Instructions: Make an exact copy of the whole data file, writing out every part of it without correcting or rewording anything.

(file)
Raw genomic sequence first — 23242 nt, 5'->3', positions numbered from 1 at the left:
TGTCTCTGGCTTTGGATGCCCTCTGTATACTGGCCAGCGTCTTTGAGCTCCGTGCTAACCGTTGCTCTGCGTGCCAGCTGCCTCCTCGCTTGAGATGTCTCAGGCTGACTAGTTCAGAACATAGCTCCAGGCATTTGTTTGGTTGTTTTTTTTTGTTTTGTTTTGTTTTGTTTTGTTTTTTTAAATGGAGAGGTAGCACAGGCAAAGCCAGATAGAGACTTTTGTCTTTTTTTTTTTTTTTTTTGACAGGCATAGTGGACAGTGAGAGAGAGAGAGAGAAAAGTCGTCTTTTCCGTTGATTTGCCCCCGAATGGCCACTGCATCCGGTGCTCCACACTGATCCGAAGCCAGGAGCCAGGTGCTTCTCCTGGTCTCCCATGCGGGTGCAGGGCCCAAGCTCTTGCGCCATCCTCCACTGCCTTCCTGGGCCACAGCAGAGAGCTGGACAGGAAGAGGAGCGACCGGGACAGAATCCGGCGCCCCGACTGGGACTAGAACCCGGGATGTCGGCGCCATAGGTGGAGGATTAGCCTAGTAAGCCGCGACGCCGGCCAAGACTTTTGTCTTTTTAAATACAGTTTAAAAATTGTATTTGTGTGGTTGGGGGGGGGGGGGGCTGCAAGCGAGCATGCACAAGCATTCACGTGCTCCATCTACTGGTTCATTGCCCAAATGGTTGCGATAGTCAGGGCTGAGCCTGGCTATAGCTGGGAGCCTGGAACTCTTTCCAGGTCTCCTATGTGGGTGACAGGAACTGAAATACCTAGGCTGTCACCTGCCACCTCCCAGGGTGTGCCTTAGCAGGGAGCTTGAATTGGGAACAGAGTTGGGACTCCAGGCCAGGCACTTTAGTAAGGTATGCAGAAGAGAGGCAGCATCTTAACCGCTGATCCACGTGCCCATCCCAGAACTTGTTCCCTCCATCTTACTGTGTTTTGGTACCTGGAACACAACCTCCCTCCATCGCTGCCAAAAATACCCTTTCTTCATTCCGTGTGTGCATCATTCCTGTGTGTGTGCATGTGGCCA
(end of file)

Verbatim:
Raw genomic sequence first — 23242 nt, 5'->3', positions numbered from 1 at the left:
TGTCTCTGGCTTTGGATGCCCTCTGTATACTGGCCAGCGTCTTTGAGCTCCGTGCTAACCGTTGCTCTGCGTGCCAGCTGCCTCCTCGCTTGAGATGTCTCAGGCTGACTAGTTCAGAACATAGCTCCAGGCATTTGTTTGGTTGTTTTTTTTTGTTTTGTTTTGTTTTGTTTTGTTTTTTTAAATGGAGAGGTAGCACAGGCAAAGCCAGATAGAGACTTTTGTCTTTTTTTTTTTTTTTTTTGACAGGCATAGTGGACAGTGAGAGAGAGAGAGAGAAAAGTCGTCTTTTCCGTTGATTTGCCCCCGAATGGCCACTGCATCCGGTGCTCCACACTGATCCGAAGCCAGGAGCCAGGTGCTTCTCCTGGTCTCCCATGCGGGTGCAGGGCCCAAGCTCTTGCGCCATCCTCCACTGCCTTCCTGGGCCACAGCAGAGAGCTGGACAGGAAGAGGAGCGACCGGGACAGAATCCGGCGCCCCGACTGGGACTAGAACCCGGGATGTCGGCGCCATAGGTGGAGGATTAGCCTAGTAAGCCGCGACGCCGGCCAAGACTTTTGTCTTTTTAAATACAGTTTAAAAATTGTATTTGTGTGGTTGGGGGGGGGGGGGGCTGCAAGCGAGCATGCACAAGCATTCACGTGCTCCATCTACTGGTTCATTGCCCAAATGGTTGCGATAGTCAGGGCTGAGCCTGGCTATAGCTGGGAGCCTGGAACTCTTTCCAGGTCTCCTATGTGGGTGACAGGAACTGAAATACCTAGGCTGTCACCTGCCACCTCCCAGGGTGTGCCTTAGCAGGGAGCTTGAATTGGGAACAGAGTTGGGACTCCAGGCCAGGCACTTTAGTAAGGTATGCAGAAGAGAGGCAGCATCTTAACCGCTGATCCACGTGCCCATCCCAGAACTTGTTCCCTCCATCTTACTGTGTTTTGGTACCTGGAACACAACCTCCCTCCATCGCTGCCAAAAATACCCTTTCTTCATTCCGTGTGTGCATCATTCCTGTGTGTGTGCATGTGGCCA